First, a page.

Running Horses until they Die is Not a Stampede in BLMese
HOUSTON, (Horseback) – Officials of the federal Bureau of Land Management have become increasingly sensitive to the media’s frequent use of a common English word. Horseback Online and many other news sites have used the word “stampede” to describe what BLM bureaucrats in Washington routinely describe as a “gather.”
In a note to Horseback on the first Monday of the year, BLM’s chief Washington spokesman Tom Gorey said, “Wild horses and burros are not stampeded during gathers. Go observe one for yourself. Stampede is an anti-BLM propaganda term, pure and simple.”
“Tom, stampede is a word common to the English language. Your response drove me to my copy of the 2,129 page Webster’s Universal Dictionary,” said Horseback Magazine Editor Steven Long. “The definition I quote in the first reference is ‘A sudden headlong running away of a group of frightened animals, especially horses or cattle.’ That seems to fit perfectly what I have seen in every video of the BLM roundups. I don’t view it as a propaganda term whatsoever, and I’m certainly not anti-BLM as you well know. It is simply a term which best describes for my reader, in common language he will understand, what is going on. While I’m certain BLM would prefer me to call these things a gentle trot down the trail, that doesn’t seem to be fitting considering hundreds of horses have died in the process.
Horseback has also learned that controversial BLM chase contractors, Cattoor Livestock Roundups have been awarded a new five year contract.
“October 1, started a new contract for the wild horses roundups and CLR, and another company, Sun J, received the two awards for the next 5 years,” Sue Cattoor told Horseback Magazine last week. We asked Ms. Cattoor about the new firm.
“They are not based out of Nephi, but out of Vernal, Utah, and they are not related to us,” she said.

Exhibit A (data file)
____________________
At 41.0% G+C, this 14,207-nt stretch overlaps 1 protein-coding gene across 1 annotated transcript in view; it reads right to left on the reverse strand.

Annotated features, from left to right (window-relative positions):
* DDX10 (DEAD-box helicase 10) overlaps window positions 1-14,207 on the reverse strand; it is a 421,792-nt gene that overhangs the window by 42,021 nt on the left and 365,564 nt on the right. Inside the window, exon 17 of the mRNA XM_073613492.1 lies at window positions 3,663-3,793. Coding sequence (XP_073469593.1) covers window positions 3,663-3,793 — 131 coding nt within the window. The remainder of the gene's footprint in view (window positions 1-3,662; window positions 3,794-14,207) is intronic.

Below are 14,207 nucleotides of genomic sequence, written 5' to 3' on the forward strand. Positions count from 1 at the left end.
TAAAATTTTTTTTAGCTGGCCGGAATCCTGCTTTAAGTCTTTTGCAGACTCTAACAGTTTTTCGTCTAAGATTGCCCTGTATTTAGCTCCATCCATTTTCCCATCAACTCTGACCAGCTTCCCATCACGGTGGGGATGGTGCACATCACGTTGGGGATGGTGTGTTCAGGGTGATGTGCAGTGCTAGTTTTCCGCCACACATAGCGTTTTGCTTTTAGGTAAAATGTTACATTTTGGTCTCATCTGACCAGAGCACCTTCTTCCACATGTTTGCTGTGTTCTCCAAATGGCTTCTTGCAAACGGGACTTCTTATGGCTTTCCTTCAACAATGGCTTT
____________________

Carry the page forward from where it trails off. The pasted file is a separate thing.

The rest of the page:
Asked if the BLM had used any new criteria in awarding the contracts to Cattoor in light of the unprecedented number of wild horse deaths in 2010, Gory said it was business as usual.
“The Cattoors have demonstrated an ability to conduct safe and humane roundups, so that’s why their contract was renewed,” Gorey said.
Today, CNN ran a story critical of BLM’s wild horse roundups showing a helicopter flipping a donkey with its skid. The news network didn’t identify the company chasing the burro.
Horseback asked Gorey if pilots actually touching animals with the skids of their helicopters was taken into consideration in awarding contracts.
“Regarding the new footage concerning the burro, I’m trying to get the specifics of where and when this happened,” Gorey said.
In earlier video shown on You Tube, a horse appeared to be flipped by another helicopter flying low, its skid apparently touching the animal. Again the company flying the helicopter in the chase wasn’t identified.
“Several weeks ago a piece of footage purporting to show a horse getting flipped over by a helicopter was shown on YouTube,” Gorey responded. “The footage, in point of fact, shows no such thing.”
Asked if in light of the overwhelming number of equine deaths caused by BLM in its 2010 “gather” schedule, BLM was considering ceasing helicopter roundups.
“No. Gathers are necessary to protect rangeland health,” he said.
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